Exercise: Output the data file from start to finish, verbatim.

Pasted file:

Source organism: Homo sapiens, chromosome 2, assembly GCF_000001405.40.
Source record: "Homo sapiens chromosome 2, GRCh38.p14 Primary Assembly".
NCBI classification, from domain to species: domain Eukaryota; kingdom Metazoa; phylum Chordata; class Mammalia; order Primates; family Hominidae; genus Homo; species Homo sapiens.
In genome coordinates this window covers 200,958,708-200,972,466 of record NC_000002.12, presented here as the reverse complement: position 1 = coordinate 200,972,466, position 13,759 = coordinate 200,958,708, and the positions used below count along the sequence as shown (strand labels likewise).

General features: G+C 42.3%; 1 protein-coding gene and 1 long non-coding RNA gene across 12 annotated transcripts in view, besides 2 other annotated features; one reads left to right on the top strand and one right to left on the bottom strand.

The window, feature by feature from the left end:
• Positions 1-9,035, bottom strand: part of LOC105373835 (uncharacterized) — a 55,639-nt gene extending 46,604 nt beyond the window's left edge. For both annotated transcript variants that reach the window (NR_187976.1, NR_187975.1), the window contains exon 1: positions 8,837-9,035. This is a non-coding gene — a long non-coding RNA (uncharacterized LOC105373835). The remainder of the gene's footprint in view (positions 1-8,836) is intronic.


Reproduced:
Source organism: Homo sapiens, chromosome 2, assembly GCF_000001405.40.
Source record: "Homo sapiens chromosome 2, GRCh38.p14 Primary Assembly".
NCBI classification, from domain to species: domain Eukaryota; kingdom Metazoa; phylum Chordata; class Mammalia; order Primates; family Hominidae; genus Homo; species Homo sapiens.
In genome coordinates this window covers 200,958,708-200,972,466 of record NC_000002.12, presented here as the reverse complement: position 1 = coordinate 200,972,466, position 13,759 = coordinate 200,958,708, and the positions used below count along the sequence as shown (strand labels likewise).

General features: G+C 42.3%; 1 protein-coding gene and 1 long non-coding RNA gene across 12 annotated transcripts in view, besides 2 other annotated features; one reads left to right on the top strand and one right to left on the bottom strand.

The window, feature by feature from the left end:
• Positions 1-9,035, bottom strand: part of LOC105373835 (uncharacterized) — a 55,639-nt gene extending 46,604 nt beyond the window's left edge. For both annotated transcript variants that reach the window (NR_187976.1, NR_187975.1), the window contains exon 1: positions 8,837-9,035. This is a non-coding gene — a long non-coding RNA (uncharacterized LOC105373835). The remainder of the gene's footprint in view (positions 1-8,836) is intronic.